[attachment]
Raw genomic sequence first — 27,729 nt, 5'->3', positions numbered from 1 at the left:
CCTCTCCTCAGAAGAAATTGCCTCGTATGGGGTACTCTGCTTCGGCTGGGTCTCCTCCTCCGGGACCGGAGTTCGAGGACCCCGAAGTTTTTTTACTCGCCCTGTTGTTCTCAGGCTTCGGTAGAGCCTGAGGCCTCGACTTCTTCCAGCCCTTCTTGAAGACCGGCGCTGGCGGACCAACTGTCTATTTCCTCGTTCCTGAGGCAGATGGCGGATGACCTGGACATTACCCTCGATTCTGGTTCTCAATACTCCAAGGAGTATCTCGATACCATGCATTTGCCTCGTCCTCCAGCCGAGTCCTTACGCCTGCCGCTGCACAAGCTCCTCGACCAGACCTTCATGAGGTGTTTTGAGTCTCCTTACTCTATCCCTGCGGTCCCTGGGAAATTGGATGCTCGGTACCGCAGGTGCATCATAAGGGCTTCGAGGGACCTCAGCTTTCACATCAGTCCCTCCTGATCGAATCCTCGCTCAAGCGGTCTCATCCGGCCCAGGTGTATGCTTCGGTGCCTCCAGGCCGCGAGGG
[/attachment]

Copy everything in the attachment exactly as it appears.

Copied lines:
Raw genomic sequence first — 27,729 nt, 5'->3', positions numbered from 1 at the left:
CCTCTCCTCAGAAGAAATTGCCTCGTATGGGGTACTCTGCTTCGGCTGGGTCTCCTCCTCCGGGACCGGAGTTCGAGGACCCCGAAGTTTTTTTACTCGCCCTGTTGTTCTCAGGCTTCGGTAGAGCCTGAGGCCTCGACTTCTTCCAGCCCTTCTTGAAGACCGGCGCTGGCGGACCAACTGTCTATTTCCTCGTTCCTGAGGCAGATGGCGGATGACCTGGACATTACCCTCGATTCTGGTTCTCAATACTCCAAGGAGTATCTCGATACCATGCATTTGCCTCGTCCTCCAGCCGAGTCCTTACGCCTGCCGCTGCACAAGCTCCTCGACCAGACCTTCATGAGGTGTTTTGAGTCTCCTTACTCTATCCCTGCGGTCCCTGGGAAATTGGATGCTCGGTACCGCAGGTGCATCATAAGGGCTTCGAGGGACCTCAGCTTTCACATCAGTCCCTCCTGATCGAATCCTCGCTCAAGCGGTCTCATCCGGCCCAGGTGTATGCTTCGGTGCCTCCAGGCCGCGAGGG